Allan Kardec

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31. A common comparison will make this better comprehended. Let us suppose a regiment composed of a great majority of undisciplined and unruly men, those who in constant disorder are brought to feel the severity of the penal laws. These men are the stronger, because they are the more numerous; they are sustained, encouraged, and stimulated by example. The few good ones among them are without influence; their counsels are despised, they are scoffed at, badly treated by the others, and suffer from this contact. Is this not an emblem of society at present?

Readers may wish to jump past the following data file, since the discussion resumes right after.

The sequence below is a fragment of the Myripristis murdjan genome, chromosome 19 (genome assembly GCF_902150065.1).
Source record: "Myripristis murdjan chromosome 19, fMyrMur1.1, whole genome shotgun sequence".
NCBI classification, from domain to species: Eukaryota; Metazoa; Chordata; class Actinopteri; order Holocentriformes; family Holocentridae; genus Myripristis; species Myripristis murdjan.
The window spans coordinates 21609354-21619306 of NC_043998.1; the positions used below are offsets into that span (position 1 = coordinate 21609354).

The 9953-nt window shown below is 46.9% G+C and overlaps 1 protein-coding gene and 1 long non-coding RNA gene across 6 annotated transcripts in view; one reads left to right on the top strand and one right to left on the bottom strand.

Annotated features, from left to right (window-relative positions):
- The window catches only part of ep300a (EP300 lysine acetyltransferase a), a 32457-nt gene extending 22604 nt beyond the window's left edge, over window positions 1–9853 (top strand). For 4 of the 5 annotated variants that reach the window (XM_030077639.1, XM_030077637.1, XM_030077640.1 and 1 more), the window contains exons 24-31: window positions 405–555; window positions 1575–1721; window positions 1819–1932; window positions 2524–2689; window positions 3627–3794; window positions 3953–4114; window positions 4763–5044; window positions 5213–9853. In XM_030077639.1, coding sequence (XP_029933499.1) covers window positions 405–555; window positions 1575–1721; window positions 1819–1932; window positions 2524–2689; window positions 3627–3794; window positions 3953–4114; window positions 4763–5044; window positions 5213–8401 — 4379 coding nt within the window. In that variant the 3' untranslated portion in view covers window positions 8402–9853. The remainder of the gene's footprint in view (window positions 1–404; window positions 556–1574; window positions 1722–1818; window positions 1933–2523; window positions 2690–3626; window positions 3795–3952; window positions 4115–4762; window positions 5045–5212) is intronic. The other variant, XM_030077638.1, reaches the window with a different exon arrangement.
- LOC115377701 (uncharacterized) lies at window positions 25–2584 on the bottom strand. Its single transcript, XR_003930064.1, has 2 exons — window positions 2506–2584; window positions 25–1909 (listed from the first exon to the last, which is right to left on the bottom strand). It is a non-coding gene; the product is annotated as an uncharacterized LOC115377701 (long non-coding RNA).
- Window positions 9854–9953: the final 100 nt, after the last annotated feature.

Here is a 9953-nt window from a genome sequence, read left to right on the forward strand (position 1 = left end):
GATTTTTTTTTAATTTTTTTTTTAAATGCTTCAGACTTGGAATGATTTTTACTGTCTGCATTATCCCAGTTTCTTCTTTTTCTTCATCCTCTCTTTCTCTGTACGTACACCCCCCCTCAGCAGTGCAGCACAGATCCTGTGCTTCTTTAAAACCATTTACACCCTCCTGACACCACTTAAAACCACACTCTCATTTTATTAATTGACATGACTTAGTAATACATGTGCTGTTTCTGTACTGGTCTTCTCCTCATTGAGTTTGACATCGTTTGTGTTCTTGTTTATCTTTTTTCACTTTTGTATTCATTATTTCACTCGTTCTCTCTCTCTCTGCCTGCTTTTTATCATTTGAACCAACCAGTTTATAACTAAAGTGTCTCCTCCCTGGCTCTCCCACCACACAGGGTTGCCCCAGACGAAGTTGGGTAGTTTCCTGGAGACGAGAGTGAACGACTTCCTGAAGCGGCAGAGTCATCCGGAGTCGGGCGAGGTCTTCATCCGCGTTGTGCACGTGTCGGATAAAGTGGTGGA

Let us suppose that these men are withdrawn from this regiment one by one, ten by ten, hundred by hundred, and that they are replaced by an equal number of good soldiers, even by those who have become seriously amended. At the end of some greater or less period of time, there will be the same regiment, but a transformed one; good order will have succeeded to disorder. Thus will it be with regenerated humanity.

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